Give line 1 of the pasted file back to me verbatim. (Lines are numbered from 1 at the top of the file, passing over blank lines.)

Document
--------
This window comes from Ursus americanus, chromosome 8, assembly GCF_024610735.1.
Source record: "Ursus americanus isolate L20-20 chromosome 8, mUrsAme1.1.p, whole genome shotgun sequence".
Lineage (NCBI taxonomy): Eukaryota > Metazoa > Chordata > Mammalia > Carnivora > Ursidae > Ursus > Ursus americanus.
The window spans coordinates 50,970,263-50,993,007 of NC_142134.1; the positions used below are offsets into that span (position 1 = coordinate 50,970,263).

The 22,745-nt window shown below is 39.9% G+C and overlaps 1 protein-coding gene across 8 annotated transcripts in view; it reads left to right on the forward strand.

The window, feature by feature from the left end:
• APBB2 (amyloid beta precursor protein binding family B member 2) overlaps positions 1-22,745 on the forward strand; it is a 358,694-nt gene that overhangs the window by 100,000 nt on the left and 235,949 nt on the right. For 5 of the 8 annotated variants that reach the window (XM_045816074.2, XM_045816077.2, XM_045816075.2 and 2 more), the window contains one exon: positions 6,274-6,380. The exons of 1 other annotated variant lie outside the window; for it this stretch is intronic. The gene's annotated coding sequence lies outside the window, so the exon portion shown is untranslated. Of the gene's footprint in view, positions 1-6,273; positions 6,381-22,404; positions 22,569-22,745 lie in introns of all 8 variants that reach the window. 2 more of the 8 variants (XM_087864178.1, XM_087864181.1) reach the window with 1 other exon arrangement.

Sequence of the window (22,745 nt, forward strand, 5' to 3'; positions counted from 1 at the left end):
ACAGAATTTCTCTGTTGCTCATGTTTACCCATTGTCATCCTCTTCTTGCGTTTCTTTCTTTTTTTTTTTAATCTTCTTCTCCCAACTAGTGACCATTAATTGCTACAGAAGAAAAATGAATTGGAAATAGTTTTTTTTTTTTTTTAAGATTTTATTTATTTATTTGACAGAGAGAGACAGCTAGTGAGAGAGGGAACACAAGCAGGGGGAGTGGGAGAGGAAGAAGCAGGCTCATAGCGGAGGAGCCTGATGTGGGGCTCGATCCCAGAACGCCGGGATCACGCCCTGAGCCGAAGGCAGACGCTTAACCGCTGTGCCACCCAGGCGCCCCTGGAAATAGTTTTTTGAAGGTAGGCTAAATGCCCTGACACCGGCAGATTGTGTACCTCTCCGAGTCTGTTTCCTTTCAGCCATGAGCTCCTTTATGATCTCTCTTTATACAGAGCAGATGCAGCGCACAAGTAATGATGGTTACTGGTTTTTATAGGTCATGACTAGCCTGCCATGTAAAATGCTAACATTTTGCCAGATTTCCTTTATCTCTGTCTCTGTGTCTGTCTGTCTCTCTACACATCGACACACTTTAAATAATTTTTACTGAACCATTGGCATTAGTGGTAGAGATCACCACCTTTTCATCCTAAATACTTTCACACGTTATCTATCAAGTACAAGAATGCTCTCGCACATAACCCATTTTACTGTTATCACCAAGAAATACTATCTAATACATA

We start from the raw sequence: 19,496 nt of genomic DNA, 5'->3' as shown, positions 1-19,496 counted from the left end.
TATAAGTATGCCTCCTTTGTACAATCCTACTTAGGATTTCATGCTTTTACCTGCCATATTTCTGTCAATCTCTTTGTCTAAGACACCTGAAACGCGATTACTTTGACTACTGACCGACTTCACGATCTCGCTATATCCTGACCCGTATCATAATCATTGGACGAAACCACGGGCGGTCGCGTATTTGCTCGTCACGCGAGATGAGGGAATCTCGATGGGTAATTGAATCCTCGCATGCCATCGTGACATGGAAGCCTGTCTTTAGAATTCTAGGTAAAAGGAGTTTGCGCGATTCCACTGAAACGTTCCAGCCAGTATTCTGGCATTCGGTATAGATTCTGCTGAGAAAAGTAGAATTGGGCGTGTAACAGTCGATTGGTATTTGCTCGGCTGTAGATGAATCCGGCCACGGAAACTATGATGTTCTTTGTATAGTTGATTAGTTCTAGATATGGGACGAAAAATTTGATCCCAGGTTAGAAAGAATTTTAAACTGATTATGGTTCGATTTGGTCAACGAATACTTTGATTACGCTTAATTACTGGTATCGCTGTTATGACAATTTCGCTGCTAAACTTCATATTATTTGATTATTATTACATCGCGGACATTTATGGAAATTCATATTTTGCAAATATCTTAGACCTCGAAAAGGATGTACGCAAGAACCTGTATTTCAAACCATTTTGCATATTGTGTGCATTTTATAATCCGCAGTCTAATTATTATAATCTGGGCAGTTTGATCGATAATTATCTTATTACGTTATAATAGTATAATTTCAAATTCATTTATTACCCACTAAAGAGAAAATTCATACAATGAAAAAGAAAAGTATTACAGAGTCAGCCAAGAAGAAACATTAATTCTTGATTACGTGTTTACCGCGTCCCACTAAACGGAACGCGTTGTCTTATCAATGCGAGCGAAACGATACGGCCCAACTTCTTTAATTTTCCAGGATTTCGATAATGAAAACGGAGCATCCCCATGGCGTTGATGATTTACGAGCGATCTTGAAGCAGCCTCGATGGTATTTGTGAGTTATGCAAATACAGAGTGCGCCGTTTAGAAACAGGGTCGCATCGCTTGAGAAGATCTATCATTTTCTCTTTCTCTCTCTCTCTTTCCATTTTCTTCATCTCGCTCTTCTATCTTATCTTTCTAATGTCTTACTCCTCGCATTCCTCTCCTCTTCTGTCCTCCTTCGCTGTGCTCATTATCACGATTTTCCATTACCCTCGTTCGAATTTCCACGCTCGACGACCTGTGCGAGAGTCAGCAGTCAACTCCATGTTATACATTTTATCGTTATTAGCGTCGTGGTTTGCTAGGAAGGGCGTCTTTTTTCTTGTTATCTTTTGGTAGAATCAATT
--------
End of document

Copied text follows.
This window comes from Ursus americanus, chromosome 8, assembly GCF_024610735.1.